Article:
There are three primary macronutrients defined as being the classes of chemical compounds humans consume in the largest quantities and which provide bulk energy. These are protein, fat, and carbohydrates (source). When you think of macronutrients think of the foods that provide the calories to burn energy.
That’s all fun and dandy, but you want to know what this means.
When it comes to your diet, you have two goals. The first goal is to get the micronutrients that will help you continue to regenerate the molecular development and maintain the chemical balance of the body. The second goal is to get the macronutrients to fuel everything that we do.
I know, this sounds all like some personal trainer or lab geek jargon, but it is highly important that you understand how your food works. Let’s say you were to ignore the macro/micronutrient point and just ate cabbage and lamb chops every meal. Now, you could be getting a significant amount of the macronutrients like protein, fat, and carb’s, but you are significantly limiting your micronutrient balance. By being micronutrient deficient, you become susceptible to disease and poor development. The same goes when you solely take vitamins in pill form to cover your micronutrient intake. Sure, your body might have the items for rebuilding itself, but it has no energy without consuming large portions of macronutrients.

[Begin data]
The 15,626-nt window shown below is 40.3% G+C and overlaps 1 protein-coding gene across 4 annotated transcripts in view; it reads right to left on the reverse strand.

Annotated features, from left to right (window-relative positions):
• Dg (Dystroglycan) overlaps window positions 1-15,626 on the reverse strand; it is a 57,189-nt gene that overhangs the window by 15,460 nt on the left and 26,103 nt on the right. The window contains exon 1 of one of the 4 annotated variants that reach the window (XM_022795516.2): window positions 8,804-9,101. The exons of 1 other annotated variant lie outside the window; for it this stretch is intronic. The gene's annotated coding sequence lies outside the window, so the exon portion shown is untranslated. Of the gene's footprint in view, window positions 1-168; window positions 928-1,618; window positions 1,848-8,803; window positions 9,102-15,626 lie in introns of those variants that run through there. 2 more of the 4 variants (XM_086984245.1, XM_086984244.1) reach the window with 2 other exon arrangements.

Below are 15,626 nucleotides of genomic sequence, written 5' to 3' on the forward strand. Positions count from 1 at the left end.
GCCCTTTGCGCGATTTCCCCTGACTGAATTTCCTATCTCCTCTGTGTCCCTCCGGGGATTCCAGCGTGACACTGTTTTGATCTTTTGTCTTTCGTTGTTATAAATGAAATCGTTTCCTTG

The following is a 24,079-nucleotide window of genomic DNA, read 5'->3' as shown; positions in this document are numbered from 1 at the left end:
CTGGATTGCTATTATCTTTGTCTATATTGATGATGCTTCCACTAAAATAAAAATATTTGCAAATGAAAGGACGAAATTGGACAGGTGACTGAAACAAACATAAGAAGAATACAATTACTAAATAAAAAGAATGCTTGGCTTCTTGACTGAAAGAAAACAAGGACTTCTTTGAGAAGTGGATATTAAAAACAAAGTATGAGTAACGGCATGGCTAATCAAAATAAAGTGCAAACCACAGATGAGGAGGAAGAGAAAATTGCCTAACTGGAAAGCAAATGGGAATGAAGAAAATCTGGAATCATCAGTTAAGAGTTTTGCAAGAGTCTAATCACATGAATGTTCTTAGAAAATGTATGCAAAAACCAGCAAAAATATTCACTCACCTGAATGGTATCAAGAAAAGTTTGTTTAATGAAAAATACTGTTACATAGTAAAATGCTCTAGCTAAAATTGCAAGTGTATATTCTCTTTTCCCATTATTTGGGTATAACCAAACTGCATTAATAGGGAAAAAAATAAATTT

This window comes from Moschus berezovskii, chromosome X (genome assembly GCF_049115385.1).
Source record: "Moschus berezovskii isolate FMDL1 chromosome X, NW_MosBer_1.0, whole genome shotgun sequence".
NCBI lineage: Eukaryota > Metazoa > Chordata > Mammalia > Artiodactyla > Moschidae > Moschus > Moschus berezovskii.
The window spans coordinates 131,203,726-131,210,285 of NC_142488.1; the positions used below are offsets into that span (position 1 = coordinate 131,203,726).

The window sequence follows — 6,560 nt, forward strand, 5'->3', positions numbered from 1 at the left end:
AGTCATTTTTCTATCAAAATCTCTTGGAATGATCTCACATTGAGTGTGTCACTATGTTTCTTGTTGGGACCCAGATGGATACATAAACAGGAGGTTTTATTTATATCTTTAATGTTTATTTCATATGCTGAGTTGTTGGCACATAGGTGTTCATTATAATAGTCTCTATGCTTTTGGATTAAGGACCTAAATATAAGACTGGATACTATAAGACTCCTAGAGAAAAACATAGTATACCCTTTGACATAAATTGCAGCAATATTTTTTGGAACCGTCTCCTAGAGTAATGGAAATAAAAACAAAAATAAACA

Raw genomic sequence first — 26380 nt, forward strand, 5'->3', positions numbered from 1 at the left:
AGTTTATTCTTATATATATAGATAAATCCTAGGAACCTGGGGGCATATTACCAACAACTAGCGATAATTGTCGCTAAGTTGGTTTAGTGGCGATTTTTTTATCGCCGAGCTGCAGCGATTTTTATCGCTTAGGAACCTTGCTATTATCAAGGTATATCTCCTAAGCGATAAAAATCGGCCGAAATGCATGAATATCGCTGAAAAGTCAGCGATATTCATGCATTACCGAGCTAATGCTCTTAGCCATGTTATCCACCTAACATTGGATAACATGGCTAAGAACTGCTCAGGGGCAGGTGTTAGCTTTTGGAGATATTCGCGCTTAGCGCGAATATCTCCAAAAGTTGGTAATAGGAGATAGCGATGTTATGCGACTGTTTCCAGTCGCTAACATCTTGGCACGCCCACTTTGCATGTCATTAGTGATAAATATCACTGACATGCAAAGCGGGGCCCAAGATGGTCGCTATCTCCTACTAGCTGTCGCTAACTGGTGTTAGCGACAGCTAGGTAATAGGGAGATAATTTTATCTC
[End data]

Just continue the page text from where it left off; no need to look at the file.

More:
Just Tell Me What to Do Already
I could sit back and tell you exactly what you need to eat every meal, but we know that will be a huge failure after 2 weeks. What we can do is take this newfound knowledge and apply it to our daily diet.
When you are considering your diet for the day, consider the following basic principles that likely will lead to a healthy and balanced diet.